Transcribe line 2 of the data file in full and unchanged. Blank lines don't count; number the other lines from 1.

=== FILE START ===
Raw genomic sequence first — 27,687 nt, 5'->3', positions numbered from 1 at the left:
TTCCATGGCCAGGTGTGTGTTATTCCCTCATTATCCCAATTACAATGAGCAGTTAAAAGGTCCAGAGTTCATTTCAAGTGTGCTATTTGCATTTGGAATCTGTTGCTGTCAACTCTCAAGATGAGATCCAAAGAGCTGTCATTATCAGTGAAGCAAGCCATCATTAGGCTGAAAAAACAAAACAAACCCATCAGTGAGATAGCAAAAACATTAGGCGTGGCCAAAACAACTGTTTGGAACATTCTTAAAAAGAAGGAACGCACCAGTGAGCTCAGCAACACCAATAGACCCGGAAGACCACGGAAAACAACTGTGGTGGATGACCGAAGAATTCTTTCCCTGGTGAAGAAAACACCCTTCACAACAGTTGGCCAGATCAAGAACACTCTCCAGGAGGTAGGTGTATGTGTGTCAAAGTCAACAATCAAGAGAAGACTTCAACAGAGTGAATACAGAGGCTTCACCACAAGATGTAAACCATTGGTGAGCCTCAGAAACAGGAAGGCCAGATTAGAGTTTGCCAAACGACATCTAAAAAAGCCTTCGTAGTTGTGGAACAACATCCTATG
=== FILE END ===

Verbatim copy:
TTCCATGGCCAGGTGTGTGTTATTCCCTCATTATCCCAATTACAATGAGCAGTTAAAAGGTCCAGAGTTCATTTCAAGTGTGCTATTTGCATTTGGAATCTGTTGCTGTCAACTCTCAAGATGAGATCCAAAGAGCTGTCATTATCAGTGAAGCAAGCCATCATTAGGCTGAAAAAACAAAACAAACCCATCAGTGAGATAGCAAAAACATTAGGCGTGGCCAAAACAACTGTTTGGAACATTCTTAAAAAGAAGGAACGCACCAGTGAGCTCAGCAACACCAATAGACCCGGAAGACCACGGAAAACAACTGTGGTGGATGACCGAAGAATTCTTTCCCTGGTGAAGAAAACACCCTTCACAACAGTTGGCCAGATCAAGAACACTCTCCAGGAGGTAGGTGTATGTGTGTCAAAGTCAACAATCAAGAGAAGACTTCAACAGAGTGAATACAGAGGCTTCACCACAAGATGTAAACCATTGGTGAGCCTCAGAAACAGGAAGGCCAGATTAGAGTTTGCCAAACGACATCTAAAAAAGCCTTCGTAGTTGTGGAACAACATCCTATG